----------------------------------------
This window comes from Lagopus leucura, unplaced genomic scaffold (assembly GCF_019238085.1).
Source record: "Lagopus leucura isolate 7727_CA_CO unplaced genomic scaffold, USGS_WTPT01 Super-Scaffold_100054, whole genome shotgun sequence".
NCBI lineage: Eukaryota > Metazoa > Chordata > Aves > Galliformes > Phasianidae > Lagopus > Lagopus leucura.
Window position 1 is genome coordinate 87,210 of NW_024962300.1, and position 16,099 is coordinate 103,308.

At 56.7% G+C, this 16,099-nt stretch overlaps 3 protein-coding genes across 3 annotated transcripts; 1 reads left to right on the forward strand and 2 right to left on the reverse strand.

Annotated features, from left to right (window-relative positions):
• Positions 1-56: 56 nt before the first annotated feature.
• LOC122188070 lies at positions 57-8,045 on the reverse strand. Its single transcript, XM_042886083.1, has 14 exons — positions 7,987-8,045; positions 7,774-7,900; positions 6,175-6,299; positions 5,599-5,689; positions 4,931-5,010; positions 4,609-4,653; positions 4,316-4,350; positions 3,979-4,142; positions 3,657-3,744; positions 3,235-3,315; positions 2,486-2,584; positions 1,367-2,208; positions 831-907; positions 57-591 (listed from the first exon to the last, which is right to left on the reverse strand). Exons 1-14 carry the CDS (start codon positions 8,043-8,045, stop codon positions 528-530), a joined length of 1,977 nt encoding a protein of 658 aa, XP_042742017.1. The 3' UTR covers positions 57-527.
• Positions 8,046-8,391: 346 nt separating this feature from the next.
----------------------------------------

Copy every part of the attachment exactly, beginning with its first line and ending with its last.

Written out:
This window comes from Lagopus leucura, unplaced genomic scaffold (assembly GCF_019238085.1).
Source record: "Lagopus leucura isolate 7727_CA_CO unplaced genomic scaffold, USGS_WTPT01 Super-Scaffold_100054, whole genome shotgun sequence".
NCBI lineage: Eukaryota > Metazoa > Chordata > Aves > Galliformes > Phasianidae > Lagopus > Lagopus leucura.
Window position 1 is genome coordinate 87,210 of NW_024962300.1, and position 16,099 is coordinate 103,308.

At 56.7% G+C, this 16,099-nt stretch overlaps 3 protein-coding genes across 3 annotated transcripts; 1 reads left to right on the forward strand and 2 right to left on the reverse strand.

Annotated features, from left to right (window-relative positions):
• Positions 1-56: 56 nt before the first annotated feature.
• LOC122188070 lies at positions 57-8,045 on the reverse strand. Its single transcript, XM_042886083.1, has 14 exons — positions 7,987-8,045; positions 7,774-7,900; positions 6,175-6,299; positions 5,599-5,689; positions 4,931-5,010; positions 4,609-4,653; positions 4,316-4,350; positions 3,979-4,142; positions 3,657-3,744; positions 3,235-3,315; positions 2,486-2,584; positions 1,367-2,208; positions 831-907; positions 57-591 (listed from the first exon to the last, which is right to left on the reverse strand). Exons 1-14 carry the CDS (start codon positions 8,043-8,045, stop codon positions 528-530), a joined length of 1,977 nt encoding a protein of 658 aa, XP_042742017.1. The 3' UTR covers positions 57-527.
• Positions 8,046-8,391: 346 nt separating this feature from the next.